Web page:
Overgrowth syndrome with both increased length and limb girth: hemihypertrophy
Congenital limb deficiency
Trauma, radiation, tumor, infection, burns, and other causes.
No treatment is required for a predicted limb length discrepancy of less than to 2.5 cm at maturity.
A shoe lift can be used as treatment for leg length discrepancies at maturity below 2 cm.
Often, a lift is used in children until an appropriate skeletal age is reached to perform an equalization procedure.
Epiphysiodesis is most commonly performed at the distal femoral physis or the proximal tibia with or without fibular physis.
Ablation of the medial and lateral physis causes bony bridges to form between the epiphysis and metaphysis that accomplish growth inhibition in that physis (epiphysiodesis).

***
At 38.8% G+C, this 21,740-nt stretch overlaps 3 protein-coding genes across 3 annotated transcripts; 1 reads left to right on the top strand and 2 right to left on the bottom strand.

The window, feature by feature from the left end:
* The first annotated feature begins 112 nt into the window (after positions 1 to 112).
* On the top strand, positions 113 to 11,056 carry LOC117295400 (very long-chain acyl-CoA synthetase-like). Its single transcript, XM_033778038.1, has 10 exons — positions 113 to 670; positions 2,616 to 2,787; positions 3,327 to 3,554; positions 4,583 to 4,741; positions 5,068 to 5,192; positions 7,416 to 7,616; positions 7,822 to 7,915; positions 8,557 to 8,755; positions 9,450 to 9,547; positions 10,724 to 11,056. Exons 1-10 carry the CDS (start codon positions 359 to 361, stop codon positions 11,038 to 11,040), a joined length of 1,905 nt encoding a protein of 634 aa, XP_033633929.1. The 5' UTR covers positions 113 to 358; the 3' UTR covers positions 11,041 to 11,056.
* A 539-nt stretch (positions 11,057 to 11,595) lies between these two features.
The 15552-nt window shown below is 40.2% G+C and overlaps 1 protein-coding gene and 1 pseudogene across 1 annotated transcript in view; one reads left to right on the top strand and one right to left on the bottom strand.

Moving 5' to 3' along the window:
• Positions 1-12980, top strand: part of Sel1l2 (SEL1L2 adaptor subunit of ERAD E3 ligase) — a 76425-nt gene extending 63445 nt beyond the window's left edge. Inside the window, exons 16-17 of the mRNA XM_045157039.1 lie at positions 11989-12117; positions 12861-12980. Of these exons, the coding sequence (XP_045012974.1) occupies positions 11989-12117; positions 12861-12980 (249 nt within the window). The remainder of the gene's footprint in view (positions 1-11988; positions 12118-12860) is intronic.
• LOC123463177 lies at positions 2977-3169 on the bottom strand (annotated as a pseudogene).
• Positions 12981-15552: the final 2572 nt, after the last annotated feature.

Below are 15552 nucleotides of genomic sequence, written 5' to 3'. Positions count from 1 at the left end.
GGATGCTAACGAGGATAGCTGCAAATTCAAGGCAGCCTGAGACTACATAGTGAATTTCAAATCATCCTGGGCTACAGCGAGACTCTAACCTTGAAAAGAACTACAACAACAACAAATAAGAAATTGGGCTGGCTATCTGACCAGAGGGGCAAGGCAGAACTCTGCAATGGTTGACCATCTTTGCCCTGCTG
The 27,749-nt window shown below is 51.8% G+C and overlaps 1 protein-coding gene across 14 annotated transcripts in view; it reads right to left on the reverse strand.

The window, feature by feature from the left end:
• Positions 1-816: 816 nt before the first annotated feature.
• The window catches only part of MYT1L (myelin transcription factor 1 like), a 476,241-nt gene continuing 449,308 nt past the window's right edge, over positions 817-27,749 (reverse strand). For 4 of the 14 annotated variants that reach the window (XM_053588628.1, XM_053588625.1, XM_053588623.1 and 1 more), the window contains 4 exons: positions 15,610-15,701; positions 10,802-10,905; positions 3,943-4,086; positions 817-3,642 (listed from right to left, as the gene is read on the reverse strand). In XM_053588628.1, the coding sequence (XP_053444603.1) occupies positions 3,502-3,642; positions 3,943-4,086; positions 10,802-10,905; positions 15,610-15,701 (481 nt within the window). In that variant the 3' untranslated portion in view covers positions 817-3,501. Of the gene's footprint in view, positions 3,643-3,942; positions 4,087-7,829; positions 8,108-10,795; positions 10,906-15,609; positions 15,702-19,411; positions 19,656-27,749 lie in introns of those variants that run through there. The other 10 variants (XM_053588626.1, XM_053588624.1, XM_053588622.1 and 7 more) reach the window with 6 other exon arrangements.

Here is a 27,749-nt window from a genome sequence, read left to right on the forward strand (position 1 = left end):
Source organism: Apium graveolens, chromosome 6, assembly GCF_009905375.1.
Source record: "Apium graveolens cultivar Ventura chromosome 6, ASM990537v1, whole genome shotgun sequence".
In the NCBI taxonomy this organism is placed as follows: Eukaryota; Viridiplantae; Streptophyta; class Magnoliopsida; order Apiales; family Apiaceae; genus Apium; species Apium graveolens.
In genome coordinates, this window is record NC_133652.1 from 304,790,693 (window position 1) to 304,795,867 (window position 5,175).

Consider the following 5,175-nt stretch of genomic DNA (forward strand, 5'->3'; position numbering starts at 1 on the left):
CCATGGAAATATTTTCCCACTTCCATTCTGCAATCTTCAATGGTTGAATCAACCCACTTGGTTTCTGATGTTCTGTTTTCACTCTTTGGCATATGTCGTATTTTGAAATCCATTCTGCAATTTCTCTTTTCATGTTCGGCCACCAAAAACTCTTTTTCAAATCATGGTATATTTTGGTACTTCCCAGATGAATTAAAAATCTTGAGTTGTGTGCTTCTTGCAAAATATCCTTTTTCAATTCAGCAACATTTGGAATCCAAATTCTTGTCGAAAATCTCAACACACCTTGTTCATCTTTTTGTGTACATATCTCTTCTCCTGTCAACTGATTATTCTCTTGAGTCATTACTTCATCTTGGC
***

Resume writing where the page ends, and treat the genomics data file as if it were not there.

This can be accomplished by different instruments, including a curette, a drill, a burr, a reamer, or radioablation.
Some authors recommend ablation only at the periphery, as bony bridge formation at the peripheral margins of the physis both medially and laterally has been shown to cause spontaneous closure of the central physis.
The authors’ preferred method for mechanical ablation involves ablating the majority of the physis, including the central portion.
Due to intact cortex at the physis (with the exception of two small drill holes), stability of the bone is maintained postoperatively and the patient may weight bear as tolerated, although traditionally, the child is protected with a brace and crutches for the first few weeks.
There is no clear evidence to support when a child should return to sports, although given the potential destabilizing effect of disruption the physis and theoretical concern for Salter Harris fracture, it is reasonable to delay return to sports for the first 6 weeks following mechanical ablation of the physis.